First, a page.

Items offered to public on bids

The University is offering for sale to the public on a sealed, high-bid basis the following items: older computer equipment, wood credenzas, blonde in color, air conditioning units, looms, and several other miscellaneous items. These may be seen at the Central Receiving warehouse on the southwest corner of the campus. Bids will be taken between 8 a.m. and 3 p.m. Monday through Thursday, Sept. 8-11. – Lee Sundby, central receiving.


AAUW seeks book donations

Moving? Cleaning? The American Association of University Women (AAUW) needs your used, donated books. Call 772-1609 or 775-9468 for book pick-up. – Jan Orvik, Editor, for Wanda Weir, AAUW.


Human Nutrition Center seeks volunteers for studies

Protein and bone health
A new bone health study at the Grand Forks Human Nutrition Research Center will determine how protein from meat interacts with the calcium in food and if the interaction affects bones.

Current public advice to the public for the prevention of osteoporosis is to consume more calcium but to limit the intake of protein. Recent findings are challenging this view. Dietary protein may have a constructive role in bone metabolism.
We are seeking healthy postmenopausal women, ages 50-80, for study. Participants can be on hormone replacement therapy, have had no menses for three years and do not regularly use medications. Open to smokers.

Maximum weight requirements: if 5' tall, 179 pounds max; if 5’2", max 191 pounds; if 5’4", max 203 pounds; if 5’6", 216 pounds max; if 5’8", max 230 pounds; if 5’10", max 243 pounds.

Participants can earn $2,185.

Minerals and bone health
Osteoporosis affects 28 million Americans and costs over $14 billion annually. Half of women over the age of 50 will have an osteoporosis-related fracture in their lifetime.

Researchers at the USDA-ARS Grand Forks Human Nutrition Research Center want to know if taking minerals, such as copper and zinc, with calcium supplements are more effective in protecting bones compared to calcium alone in postmenopausal women.

Participants will receive calcium and multivitamin supplements free for two years. In addition, they will receive either a copper/zinc supplement or a placebo. Follow-up tests can be done in Grand Forks or Fargo, depending on participants’ choice of location.

Postmenopausal women, ages 51-80, are encouraged to take part in this study. Medications that do not interfere with calcium absorption, such as synthroid and statins, are acceptable. Participants can earn $750!

Broccoli/selenium study
The USDA-ARS Grand Forks Human Nutrition Research Center is seeking healthy males, ages 18-45, to participate in a 16-week broccoli/selenium study. It has been shown that the mineral selenium may protect against many different cancers including colon cancer.

Broccoli entrees, ½ cup max, will be served daily for the study. You may combine your favorite food and drink with the broccoli. There is even a two-week broccoli break. The study requires eight nights at the Center. Participants must be nonsmokers who do not regularly use medication.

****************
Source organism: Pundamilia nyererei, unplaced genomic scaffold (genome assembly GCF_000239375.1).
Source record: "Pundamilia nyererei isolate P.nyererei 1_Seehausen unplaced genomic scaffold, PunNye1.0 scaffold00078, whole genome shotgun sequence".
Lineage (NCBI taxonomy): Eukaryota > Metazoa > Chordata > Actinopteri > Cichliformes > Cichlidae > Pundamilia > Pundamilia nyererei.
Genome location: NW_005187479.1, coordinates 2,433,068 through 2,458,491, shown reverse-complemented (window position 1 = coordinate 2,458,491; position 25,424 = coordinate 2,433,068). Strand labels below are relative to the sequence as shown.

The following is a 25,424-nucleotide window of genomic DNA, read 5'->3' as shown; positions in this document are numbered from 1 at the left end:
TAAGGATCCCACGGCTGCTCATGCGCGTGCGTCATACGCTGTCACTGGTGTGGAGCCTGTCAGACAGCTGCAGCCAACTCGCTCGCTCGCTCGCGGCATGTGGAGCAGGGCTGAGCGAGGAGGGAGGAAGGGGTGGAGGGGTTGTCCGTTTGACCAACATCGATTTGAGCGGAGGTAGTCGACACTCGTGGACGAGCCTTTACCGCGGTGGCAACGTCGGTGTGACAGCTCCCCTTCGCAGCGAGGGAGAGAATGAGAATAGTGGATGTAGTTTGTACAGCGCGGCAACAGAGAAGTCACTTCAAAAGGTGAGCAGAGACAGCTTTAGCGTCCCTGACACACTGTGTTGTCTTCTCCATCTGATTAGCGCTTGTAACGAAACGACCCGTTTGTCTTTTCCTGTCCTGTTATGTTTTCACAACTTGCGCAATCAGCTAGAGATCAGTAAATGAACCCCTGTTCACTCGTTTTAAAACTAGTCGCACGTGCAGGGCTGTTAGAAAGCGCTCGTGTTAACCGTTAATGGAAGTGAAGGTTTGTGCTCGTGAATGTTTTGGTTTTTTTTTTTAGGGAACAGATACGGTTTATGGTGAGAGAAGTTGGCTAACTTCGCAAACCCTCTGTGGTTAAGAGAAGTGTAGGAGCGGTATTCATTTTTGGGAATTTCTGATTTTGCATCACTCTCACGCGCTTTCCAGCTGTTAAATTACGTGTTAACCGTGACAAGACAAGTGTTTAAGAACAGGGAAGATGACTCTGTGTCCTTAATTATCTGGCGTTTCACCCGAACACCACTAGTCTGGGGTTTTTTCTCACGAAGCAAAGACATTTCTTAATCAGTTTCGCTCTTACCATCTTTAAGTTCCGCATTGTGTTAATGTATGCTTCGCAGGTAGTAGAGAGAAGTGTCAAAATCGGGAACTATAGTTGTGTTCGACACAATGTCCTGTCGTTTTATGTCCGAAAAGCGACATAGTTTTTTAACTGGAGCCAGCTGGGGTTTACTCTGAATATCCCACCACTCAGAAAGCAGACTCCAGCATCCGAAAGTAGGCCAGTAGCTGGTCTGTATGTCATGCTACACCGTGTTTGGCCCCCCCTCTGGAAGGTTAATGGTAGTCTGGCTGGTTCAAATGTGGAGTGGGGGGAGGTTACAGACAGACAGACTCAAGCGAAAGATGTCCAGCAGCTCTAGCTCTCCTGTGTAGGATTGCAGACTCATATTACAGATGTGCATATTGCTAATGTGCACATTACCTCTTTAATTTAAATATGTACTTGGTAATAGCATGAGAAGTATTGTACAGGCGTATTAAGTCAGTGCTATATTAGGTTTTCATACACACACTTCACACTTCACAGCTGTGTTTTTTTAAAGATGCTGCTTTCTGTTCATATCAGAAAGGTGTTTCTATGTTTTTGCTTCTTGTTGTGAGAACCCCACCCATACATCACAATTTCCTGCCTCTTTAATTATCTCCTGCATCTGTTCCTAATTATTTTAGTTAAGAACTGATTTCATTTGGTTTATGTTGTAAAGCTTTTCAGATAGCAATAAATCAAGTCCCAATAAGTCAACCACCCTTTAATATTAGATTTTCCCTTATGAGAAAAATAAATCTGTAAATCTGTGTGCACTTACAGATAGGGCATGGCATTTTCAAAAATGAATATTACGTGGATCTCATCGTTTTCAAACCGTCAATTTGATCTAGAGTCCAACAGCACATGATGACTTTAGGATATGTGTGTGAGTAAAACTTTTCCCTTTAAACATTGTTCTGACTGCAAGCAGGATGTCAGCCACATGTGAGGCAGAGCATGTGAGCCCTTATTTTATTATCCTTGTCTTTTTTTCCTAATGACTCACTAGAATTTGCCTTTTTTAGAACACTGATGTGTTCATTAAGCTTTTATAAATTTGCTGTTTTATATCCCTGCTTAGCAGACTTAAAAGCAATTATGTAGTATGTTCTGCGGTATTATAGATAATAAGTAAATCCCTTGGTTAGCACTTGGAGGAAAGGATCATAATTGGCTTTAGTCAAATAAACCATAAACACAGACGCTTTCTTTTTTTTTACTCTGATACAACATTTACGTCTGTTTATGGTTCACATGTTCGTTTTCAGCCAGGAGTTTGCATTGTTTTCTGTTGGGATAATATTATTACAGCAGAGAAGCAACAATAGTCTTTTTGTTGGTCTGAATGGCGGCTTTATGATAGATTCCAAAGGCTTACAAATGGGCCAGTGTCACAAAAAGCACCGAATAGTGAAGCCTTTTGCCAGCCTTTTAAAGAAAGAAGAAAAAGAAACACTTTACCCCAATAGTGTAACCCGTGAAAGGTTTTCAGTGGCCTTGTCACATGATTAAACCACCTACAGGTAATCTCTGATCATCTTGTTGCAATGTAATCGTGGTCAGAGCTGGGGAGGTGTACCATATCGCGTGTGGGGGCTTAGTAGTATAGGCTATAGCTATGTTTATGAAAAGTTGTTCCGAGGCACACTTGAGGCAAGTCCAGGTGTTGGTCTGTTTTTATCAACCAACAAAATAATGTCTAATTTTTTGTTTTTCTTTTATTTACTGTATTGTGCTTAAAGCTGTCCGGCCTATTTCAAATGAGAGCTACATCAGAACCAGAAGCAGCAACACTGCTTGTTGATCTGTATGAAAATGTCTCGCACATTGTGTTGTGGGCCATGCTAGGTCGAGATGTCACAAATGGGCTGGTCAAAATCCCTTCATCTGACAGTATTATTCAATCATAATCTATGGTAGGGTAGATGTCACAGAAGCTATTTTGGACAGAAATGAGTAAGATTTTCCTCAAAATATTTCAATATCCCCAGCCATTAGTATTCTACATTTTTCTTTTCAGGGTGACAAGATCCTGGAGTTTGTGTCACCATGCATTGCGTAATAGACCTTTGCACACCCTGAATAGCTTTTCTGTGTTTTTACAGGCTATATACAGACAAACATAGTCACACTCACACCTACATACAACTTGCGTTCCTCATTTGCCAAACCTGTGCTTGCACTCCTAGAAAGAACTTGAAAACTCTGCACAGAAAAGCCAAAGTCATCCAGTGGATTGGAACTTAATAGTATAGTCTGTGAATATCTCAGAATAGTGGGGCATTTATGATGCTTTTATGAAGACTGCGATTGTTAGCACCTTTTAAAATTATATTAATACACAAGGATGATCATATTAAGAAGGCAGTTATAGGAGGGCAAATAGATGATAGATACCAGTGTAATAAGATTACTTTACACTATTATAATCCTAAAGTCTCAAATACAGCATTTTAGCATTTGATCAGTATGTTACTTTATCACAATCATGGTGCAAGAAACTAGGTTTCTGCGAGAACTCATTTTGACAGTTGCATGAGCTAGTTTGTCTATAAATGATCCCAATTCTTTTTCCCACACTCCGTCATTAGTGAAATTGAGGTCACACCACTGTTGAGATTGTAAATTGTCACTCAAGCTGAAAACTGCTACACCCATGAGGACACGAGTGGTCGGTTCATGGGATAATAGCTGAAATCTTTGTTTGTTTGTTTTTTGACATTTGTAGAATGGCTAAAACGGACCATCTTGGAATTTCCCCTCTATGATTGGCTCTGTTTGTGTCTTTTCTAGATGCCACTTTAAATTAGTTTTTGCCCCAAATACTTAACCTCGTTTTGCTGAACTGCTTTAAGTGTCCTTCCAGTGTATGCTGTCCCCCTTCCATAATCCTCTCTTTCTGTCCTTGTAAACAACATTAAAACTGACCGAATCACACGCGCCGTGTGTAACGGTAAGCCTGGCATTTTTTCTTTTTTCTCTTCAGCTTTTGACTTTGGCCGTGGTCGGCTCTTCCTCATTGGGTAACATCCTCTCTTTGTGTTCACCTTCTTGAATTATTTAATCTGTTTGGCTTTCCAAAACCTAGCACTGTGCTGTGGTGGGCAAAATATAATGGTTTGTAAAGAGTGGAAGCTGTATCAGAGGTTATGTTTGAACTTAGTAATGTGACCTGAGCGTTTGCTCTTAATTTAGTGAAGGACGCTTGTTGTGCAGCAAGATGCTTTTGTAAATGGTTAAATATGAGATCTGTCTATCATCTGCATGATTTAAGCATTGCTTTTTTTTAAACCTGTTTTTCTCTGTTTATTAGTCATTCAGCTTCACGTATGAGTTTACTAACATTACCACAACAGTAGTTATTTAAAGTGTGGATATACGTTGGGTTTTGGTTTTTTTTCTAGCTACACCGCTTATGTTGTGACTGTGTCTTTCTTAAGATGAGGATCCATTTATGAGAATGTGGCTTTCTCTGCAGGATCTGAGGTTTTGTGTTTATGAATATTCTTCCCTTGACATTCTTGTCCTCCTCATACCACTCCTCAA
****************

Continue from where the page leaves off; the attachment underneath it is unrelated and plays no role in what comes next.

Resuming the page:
Save money on groceries and you can earn $1,515 as well.

For more information, call (701) 795-8396 or visit http://www.gfhnrc.ars.usda.gov/>www.gfhnrc.ars.usda.gov/volopp.htm. – Brenda Ling, Grand Forks Human Nutrition Research Center.


Remembering Patricia Mauch

Patricia Mauch, associate professor emeritus of physical education and exercise science, died Sept. 1. She was 80.

Patricia Jean Mauch was born Feb. 16, 1923 in Selby, S.D., to Henry and Ruth (Schwartz) Mauch. Raised and educated in Minneapolis, she graduated from Bemidji State University with a degree in teaching and physical education. She was a physical education teacher in White Bear Lake, Minn., before moving to Grand Forks. She earned her master’s in physical education from UND. An assistant professor of physical education and women’s golf coach for many years, she retired in 1988.

Survivors include a sister-in-law, Verna Mauch, Grand Forks, and nieces and nephews. She was preceded in death by her parents and by a brother, Lee Mauch.

Services will be 10:30 a.m. Friday, Sept. 5, in Amundson Funeral Home, Grand Forks. Visitation will be for the hour before the service in the funeral home. Burial will be in Memorial Park Cemetery, Grand Forks.
– Jan Orvik, editor, with information from the Grand Forks Herald


North Dakota EPSCoR seeks research mentors

Faculty in the sciences, engineering and mathematics are invited to participate as research mentors in ND EPSCoR’s science outreach and recruitment programs.

Science Bound targets entering freshmen who show an interest in the science, engineering, and mathematics fields. Students work with their mentors for two years.

Advanced Undergraduate Research Awards (AURA) provides summer undergraduate research opportunities.

Faculty Laboratory And Research Experience (FLARE) encourages summer collaborative research between faculty of the two research universities and faculty of the North Dakota comprehensive and liberal arts colleges and universities, tribal colleges and two-year institutions.